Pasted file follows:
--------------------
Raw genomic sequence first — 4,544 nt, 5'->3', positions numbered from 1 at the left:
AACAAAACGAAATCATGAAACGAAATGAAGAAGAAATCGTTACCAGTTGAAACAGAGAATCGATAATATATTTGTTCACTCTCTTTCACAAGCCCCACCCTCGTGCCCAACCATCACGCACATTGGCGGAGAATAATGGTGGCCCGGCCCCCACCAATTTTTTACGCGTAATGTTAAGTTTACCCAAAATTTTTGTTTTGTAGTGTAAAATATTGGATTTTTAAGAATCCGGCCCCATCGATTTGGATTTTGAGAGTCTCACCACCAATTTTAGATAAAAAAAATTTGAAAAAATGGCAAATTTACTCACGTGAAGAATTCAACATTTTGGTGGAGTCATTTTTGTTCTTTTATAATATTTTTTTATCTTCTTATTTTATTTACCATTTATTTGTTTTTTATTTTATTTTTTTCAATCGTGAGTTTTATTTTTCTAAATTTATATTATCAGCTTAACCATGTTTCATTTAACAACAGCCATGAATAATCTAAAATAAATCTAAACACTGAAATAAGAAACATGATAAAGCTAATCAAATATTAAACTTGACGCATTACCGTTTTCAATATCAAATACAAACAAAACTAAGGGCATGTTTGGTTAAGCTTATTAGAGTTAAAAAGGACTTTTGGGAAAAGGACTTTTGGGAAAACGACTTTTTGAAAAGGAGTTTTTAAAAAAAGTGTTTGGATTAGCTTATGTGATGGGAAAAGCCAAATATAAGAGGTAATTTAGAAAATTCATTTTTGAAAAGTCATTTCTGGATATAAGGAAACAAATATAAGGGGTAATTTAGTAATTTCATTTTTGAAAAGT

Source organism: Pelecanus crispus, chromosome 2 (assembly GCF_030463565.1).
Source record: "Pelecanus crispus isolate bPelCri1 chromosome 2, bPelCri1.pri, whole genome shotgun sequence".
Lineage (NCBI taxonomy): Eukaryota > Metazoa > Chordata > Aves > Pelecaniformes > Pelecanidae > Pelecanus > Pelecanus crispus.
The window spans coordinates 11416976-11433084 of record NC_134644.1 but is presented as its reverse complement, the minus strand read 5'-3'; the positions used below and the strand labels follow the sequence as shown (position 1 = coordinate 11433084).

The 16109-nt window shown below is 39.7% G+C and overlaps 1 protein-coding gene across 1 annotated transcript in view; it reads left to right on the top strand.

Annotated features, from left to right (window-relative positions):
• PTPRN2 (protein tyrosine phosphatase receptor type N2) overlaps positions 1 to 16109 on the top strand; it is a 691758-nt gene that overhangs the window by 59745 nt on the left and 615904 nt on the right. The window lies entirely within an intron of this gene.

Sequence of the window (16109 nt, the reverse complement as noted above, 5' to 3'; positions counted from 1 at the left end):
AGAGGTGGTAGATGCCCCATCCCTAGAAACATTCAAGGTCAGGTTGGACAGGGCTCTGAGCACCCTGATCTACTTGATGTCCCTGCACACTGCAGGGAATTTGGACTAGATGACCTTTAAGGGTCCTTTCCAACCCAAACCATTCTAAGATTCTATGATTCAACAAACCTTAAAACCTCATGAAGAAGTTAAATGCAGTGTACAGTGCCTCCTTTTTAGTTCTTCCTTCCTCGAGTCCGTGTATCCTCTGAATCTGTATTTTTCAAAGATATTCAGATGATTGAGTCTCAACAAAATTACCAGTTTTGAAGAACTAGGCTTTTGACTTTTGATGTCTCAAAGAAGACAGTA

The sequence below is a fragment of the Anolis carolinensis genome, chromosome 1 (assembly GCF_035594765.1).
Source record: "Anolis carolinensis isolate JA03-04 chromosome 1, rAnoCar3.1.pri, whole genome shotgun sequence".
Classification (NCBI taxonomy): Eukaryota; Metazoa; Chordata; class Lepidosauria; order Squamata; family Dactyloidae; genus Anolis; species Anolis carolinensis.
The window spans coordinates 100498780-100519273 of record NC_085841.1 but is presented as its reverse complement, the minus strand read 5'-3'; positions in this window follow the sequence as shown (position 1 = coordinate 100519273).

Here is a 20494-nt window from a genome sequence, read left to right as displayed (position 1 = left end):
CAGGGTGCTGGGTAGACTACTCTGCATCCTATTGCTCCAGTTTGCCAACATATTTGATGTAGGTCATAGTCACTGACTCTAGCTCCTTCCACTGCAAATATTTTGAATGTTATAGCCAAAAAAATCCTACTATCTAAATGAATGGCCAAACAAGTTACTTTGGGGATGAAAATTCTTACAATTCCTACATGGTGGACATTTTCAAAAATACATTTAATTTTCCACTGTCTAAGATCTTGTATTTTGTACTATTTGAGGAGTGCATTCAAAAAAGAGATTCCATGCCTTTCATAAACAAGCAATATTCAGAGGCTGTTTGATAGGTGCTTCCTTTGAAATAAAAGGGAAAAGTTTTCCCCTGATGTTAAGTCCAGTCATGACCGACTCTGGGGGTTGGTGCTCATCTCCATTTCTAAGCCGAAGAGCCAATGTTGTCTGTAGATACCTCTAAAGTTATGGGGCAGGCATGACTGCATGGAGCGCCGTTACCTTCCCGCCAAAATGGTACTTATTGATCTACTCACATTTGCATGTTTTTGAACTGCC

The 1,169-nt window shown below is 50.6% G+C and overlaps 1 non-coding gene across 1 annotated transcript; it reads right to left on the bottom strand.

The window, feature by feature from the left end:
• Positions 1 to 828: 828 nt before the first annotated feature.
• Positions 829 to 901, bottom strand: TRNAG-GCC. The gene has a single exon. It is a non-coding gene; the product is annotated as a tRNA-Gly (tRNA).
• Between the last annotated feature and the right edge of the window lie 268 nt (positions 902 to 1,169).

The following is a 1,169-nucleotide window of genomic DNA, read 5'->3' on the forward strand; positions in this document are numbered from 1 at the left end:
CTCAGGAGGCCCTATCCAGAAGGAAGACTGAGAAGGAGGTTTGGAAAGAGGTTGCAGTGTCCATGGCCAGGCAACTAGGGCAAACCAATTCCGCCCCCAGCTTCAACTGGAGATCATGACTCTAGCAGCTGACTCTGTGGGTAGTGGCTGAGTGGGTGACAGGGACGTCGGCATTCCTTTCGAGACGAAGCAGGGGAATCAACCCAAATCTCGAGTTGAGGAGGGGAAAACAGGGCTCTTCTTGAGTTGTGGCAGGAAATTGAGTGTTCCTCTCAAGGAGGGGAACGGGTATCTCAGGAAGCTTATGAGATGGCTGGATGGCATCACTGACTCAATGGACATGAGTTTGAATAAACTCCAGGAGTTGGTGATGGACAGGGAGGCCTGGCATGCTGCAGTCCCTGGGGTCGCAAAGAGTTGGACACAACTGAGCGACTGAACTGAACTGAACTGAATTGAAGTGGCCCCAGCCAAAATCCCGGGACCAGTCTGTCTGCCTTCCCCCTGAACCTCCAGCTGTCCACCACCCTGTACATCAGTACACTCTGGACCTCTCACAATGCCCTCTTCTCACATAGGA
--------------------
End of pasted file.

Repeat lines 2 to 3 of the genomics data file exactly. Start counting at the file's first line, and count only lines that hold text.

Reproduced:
AACAAAACGAAATCATGAAACGAAATGAAGAAGAAATCGTTACCAGTTGAAACAGAGAATCGATAATATATTTGTTCACTCTCTTTCACAAGCCCCACCCTCGTGCCCAACCATCACGCACATTGGCGGAGAATAATGGTGGCCCGGCCCCCACCAATTTTTTACGCGTAATGTTAAGTTTACCCAAAATTTTTGTTTTGTAGTGTAAAATATTGGATTTTTAAGAATCCGGCCCCATCGATTTGGATTTTGAGAGTCTCACCACCAATTTTAGATAAAAAAAATTTGAAAAAATGGCAAATTTACTCACGTGAAGAATTCAACATTTTGGTGGAGTCATTTTTGTTCTTTTATAATATTTTTTTATCTTCTTATTTTATTTACCATTTATTTGTTTTTTATTTTATTTTTTTCAATCGTGAGTTTTATTTTTCTAAATTTATATTATCAGCTTAACCATGTTTCATTTAACAACAGCCATGAATAATCTAAAATAAATCTAAACACTGAAATAAGAAACATGATAAAGCTAATCAAATATTAAACTTGACGCATTACCGTTTTCAATATCAAATACAAACAAAACTAAGGGCATGTTTGGTTAAGCTTATTAGAGTTAAAAAGGACTTTTGGGAAAAGGACTTTTGGGAAAACGACTTTTTGAAAAGGAGTTTTTAAAAAAAGTGTTTGGATTAGCTTATGTGATGGGAAAAGCCAAATATAAGAGGTAATTTAGAAAATTCATTTTTGAAAAGTCATTTCTGGATATAAGGAAACAAATATAAGGGGTAATTTAGTAATTTCATTTTTGAAAAGT

Source organism: Pelecanus crispus, chromosome 2 (assembly GCF_030463565.1).